# Minsky's Critique of the Perceptron

From: Musselwhite Charles (CBAM195@psy.soton.ac.uk)
Date: Tue May 21 1996 - 11:46:39 BST

Perceptrons were the first of many neural network models.
They were proposed by McCullogh and Pitts in 1943. As with all
computational models the perceptrons aim to show human cognitive
abilities. They use a network system consisiting of elementary or
neurone-like units or nodes that interlink together. The perceptron
has two inputs (x1 and x2) and one output (y). The output is based on
the inputs and is nearly always either +1, if the output is above a
certain threshold or -1 should the output fall below a certain
threshold.
In Beat's article on Perceptrons he describes how
Rosenblat (1958) found that perceptrons were capable of learning
through feedback on trial and error tasks. When a correct response or
output is found the connections are strengthened. The connections
strength is decreased when a wrong response or output is given by the
perceptron. It can, therefore, learn 'AND' and 'INCLUSIVE OR'
problems :-
INPUT (x1/x2) PROBLEM OUTPUT (y)
1 / 1 AND 0 = wrong
1 / 0 AND 0 = wrong
0 / 1 AND 0 = wrong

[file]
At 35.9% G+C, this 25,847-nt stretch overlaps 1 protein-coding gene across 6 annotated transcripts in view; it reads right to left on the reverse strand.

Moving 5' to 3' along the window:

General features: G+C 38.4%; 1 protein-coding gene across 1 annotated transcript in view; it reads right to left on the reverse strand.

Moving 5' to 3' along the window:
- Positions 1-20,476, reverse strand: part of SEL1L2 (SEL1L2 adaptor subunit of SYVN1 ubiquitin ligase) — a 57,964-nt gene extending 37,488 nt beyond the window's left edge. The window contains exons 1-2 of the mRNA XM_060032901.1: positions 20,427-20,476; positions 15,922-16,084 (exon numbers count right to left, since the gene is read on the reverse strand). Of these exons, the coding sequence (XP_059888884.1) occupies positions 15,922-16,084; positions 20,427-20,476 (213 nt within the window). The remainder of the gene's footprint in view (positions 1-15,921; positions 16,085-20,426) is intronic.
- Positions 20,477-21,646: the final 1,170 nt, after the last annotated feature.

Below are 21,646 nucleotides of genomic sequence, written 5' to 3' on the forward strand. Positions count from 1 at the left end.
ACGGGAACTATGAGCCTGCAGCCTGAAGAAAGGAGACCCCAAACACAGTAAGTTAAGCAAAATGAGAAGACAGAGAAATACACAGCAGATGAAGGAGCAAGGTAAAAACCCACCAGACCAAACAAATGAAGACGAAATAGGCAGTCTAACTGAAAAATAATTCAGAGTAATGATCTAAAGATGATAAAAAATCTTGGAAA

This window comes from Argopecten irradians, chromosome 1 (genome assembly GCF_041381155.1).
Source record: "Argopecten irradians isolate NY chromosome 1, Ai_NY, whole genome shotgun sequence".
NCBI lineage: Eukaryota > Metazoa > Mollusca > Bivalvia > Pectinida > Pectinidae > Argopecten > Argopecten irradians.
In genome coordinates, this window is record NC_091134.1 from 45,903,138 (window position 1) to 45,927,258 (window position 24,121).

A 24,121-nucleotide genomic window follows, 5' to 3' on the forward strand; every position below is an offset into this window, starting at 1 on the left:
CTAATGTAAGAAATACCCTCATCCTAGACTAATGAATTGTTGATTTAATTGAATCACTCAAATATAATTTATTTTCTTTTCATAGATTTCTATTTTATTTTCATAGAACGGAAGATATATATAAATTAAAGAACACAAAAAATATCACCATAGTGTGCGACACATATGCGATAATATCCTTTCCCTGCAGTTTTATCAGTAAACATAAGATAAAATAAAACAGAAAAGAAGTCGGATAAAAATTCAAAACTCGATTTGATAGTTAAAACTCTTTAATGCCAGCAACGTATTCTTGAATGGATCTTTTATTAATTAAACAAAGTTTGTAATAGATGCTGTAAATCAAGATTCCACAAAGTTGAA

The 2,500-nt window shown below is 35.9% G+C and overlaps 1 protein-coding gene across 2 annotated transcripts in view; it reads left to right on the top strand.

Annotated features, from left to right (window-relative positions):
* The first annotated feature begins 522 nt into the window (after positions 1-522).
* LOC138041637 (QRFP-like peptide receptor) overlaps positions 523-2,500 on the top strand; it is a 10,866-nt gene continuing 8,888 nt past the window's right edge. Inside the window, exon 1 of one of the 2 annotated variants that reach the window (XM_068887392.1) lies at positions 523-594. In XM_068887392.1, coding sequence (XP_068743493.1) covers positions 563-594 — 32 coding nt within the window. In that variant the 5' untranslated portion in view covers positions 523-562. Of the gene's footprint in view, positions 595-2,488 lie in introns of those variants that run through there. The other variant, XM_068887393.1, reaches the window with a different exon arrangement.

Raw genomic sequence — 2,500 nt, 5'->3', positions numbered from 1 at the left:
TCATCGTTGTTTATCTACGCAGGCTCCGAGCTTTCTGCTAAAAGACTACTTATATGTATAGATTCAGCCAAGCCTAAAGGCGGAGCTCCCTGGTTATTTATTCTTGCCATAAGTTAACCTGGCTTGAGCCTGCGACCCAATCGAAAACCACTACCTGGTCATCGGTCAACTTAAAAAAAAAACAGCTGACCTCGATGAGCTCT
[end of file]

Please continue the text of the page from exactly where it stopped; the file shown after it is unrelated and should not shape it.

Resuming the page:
0 / 0 AND 1 = correct
1 / 1 INCLUSIVE OR 0 = wrong
1 / 0 INCLUSIVE OR 1 = correct
0 / 1 INCLUSIVE OR 1 = correct
0 / 0 INCLUSIVE OR 1 = correct
In the 'AND' condition, after trial and error with
feedback, it learns that when two '0' s are inputed this is the
correct response. In the 'OR' condition it can learn through trial
and error with feedback that it is the correct response when a '0' is
inputed from either input - x1 or x2.
However, the perceptron was criticised by Minsky because
it fails to be able to perform simple 'EXCLUSIVE OR' tests (or XOR).
It cannot learn the correct response to the problem when one input is
different from the other. e.g (it cannot perform this) :-

INPUT (x1/x2) PROBLEM OUTPUT
1 / 1 XOR 0 = wrong
1 / 0 XOR 1 = correct
0 / 1 XOR 1 = correct
0 / 0 XOR 0 = wrong

Up until this point, it had been thought that the
perceptron was a very good model for how the brain worked. Following
this finding by Minsky it could certainly not represent the brain.
Many of the day to day functionings of humans and animals is based
upon an 'EXCLUSIVE OR' problem. Later work did reveal, however, that
by adding extra 'hidden' layers the perceptron could solve the
'EXCLUSIVE OR' problem.

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